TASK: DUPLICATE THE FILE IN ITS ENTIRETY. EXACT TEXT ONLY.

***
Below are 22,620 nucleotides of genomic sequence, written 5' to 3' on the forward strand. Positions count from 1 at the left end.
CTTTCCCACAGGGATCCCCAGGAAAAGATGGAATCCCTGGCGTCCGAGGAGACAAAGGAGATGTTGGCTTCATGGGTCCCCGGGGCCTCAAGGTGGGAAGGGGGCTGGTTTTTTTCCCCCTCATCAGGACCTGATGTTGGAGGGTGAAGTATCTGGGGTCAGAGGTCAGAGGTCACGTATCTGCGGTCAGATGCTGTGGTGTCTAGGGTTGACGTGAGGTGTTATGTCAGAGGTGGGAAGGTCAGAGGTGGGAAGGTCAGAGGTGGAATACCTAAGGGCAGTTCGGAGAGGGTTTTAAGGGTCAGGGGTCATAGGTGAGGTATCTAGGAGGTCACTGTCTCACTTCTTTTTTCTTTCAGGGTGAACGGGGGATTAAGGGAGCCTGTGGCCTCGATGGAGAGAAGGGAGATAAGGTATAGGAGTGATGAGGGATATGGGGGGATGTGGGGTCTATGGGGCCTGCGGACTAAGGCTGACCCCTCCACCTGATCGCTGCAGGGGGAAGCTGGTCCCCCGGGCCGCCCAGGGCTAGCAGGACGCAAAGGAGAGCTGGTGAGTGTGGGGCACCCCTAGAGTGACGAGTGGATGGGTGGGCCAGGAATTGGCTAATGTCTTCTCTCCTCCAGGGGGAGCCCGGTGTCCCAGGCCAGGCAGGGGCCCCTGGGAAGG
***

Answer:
Below are 22,620 nucleotides of genomic sequence, written 5' to 3' on the forward strand. Positions count from 1 at the left end.
CTTTCCCACAGGGATCCCCAGGAAAAGATGGAATCCCTGGCGTCCGAGGAGACAAAGGAGATGTTGGCTTCATGGGTCCCCGGGGCCTCAAGGTGGGAAGGGGGCTGGTTTTTTTCCCCCTCATCAGGACCTGATGTTGGAGGGTGAAGTATCTGGGGTCAGAGGTCAGAGGTCACGTATCTGCGGTCAGATGCTGTGGTGTCTAGGGTTGACGTGAGGTGTTATGTCAGAGGTGGGAAGGTCAGAGGTGGGAAGGTCAGAGGTGGAATACCTAAGGGCAGTTCGGAGAGGGTTTTAAGGGTCAGGGGTCATAGGTGAGGTATCTAGGAGGTCACTGTCTCACTTCTTTTTTCTTTCAGGGTGAACGGGGGATTAAGGGAGCCTGTGGCCTCGATGGAGAGAAGGGAGATAAGGTATAGGAGTGATGAGGGATATGGGGGGATGTGGGGTCTATGGGGCCTGCGGACTAAGGCTGACCCCTCCACCTGATCGCTGCAGGGGGAAGCTGGTCCCCCGGGCCGCCCAGGGCTAGCAGGACGCAAAGGAGAGCTGGTGAGTGTGGGGCACCCCTAGAGTGACGAGTGGATGGGTGGGCCAGGAATTGGCTAATGTCTTCTCTCCTCCAGGGGGAGCCCGGTGTCCCAGGCCAGGCAGGGGCCCCTGGGAAGG